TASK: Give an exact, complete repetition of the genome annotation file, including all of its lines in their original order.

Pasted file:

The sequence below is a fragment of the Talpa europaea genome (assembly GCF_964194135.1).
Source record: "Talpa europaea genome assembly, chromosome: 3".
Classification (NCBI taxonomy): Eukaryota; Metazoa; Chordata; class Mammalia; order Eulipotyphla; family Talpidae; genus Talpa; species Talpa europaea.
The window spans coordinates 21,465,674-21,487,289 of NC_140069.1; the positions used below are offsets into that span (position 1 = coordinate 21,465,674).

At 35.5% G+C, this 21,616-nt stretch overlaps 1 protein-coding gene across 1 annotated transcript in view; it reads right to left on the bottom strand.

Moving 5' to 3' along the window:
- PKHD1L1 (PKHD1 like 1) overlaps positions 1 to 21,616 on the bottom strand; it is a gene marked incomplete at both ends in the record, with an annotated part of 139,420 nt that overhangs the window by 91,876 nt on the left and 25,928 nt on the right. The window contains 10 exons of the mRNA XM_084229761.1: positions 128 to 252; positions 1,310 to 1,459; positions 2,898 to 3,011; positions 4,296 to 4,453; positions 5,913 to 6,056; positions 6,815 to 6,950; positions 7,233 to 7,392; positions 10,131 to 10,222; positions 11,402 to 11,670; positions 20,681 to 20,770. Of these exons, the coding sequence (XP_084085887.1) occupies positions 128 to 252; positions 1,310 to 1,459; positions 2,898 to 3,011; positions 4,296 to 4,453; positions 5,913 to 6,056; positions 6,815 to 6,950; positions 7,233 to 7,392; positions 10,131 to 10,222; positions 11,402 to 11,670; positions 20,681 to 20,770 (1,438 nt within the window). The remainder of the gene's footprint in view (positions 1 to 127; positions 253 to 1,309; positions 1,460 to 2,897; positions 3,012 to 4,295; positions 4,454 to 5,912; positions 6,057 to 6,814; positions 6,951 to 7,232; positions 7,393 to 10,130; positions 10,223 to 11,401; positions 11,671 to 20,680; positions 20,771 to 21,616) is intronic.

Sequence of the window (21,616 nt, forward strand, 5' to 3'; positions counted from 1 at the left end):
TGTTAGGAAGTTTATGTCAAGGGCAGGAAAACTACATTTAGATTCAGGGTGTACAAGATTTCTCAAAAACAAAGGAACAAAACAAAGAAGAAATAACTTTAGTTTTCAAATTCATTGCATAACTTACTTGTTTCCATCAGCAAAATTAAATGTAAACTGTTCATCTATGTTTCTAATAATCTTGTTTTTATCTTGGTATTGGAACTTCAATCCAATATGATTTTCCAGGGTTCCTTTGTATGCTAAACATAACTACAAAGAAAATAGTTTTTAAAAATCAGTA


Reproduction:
The sequence below is a fragment of the Talpa europaea genome (assembly GCF_964194135.1).
Source record: "Talpa europaea genome assembly, chromosome: 3".
Classification (NCBI taxonomy): Eukaryota; Metazoa; Chordata; class Mammalia; order Eulipotyphla; family Talpidae; genus Talpa; species Talpa europaea.
The window spans coordinates 21,465,674-21,487,289 of NC_140069.1; the positions used below are offsets into that span (position 1 = coordinate 21,465,674).

At 35.5% G+C, this 21,616-nt stretch overlaps 1 protein-coding gene across 1 annotated transcript in view; it reads right to left on the bottom strand.

Moving 5' to 3' along the window:
- PKHD1L1 (PKHD1 like 1) overlaps positions 1 to 21,616 on the bottom strand; it is a gene marked incomplete at both ends in the record, with an annotated part of 139,420 nt that overhangs the window by 91,876 nt on the left and 25,928 nt on the right. The window contains 10 exons of the mRNA XM_084229761.1: positions 128 to 252; positions 1,310 to 1,459; positions 2,898 to 3,011; positions 4,296 to 4,453; positions 5,913 to 6,056; positions 6,815 to 6,950; positions 7,233 to 7,392; positions 10,131 to 10,222; positions 11,402 to 11,670; positions 20,681 to 20,770. Of these exons, the coding sequence (XP_084085887.1) occupies positions 128 to 252; positions 1,310 to 1,459; positions 2,898 to 3,011; positions 4,296 to 4,453; positions 5,913 to 6,056; positions 6,815 to 6,950; positions 7,233 to 7,392; positions 10,131 to 10,222; positions 11,402 to 11,670; positions 20,681 to 20,770 (1,438 nt within the window). The remainder of the gene's footprint in view (positions 1 to 127; positions 253 to 1,309; positions 1,460 to 2,897; positions 3,012 to 4,295; positions 4,454 to 5,912; positions 6,057 to 6,814; positions 6,951 to 7,232; positions 7,393 to 10,130; positions 10,223 to 11,401; positions 11,671 to 20,680; positions 20,771 to 21,616) is intronic.

Sequence of the window (21,616 nt, forward strand, 5' to 3'; positions counted from 1 at the left end):
TGTTAGGAAGTTTATGTCAAGGGCAGGAAAACTACATTTAGATTCAGGGTGTACAAGATTTCTCAAAAACAAAGGAACAAAACAAAGAAGAAATAACTTTAGTTTTCAAATTCATTGCATAACTTACTTGTTTCCATCAGCAAAATTAAATGTAAACTGTTCATCTATGTTTCTAATAATCTTGTTTTTATCTTGGTATTGGAACTTCAATCCAATATGATTTTCCAGGGTTCCTTTGTATGCTAAACATAACTACAAAGAAAATAGTTTTTAAAAATCAGTA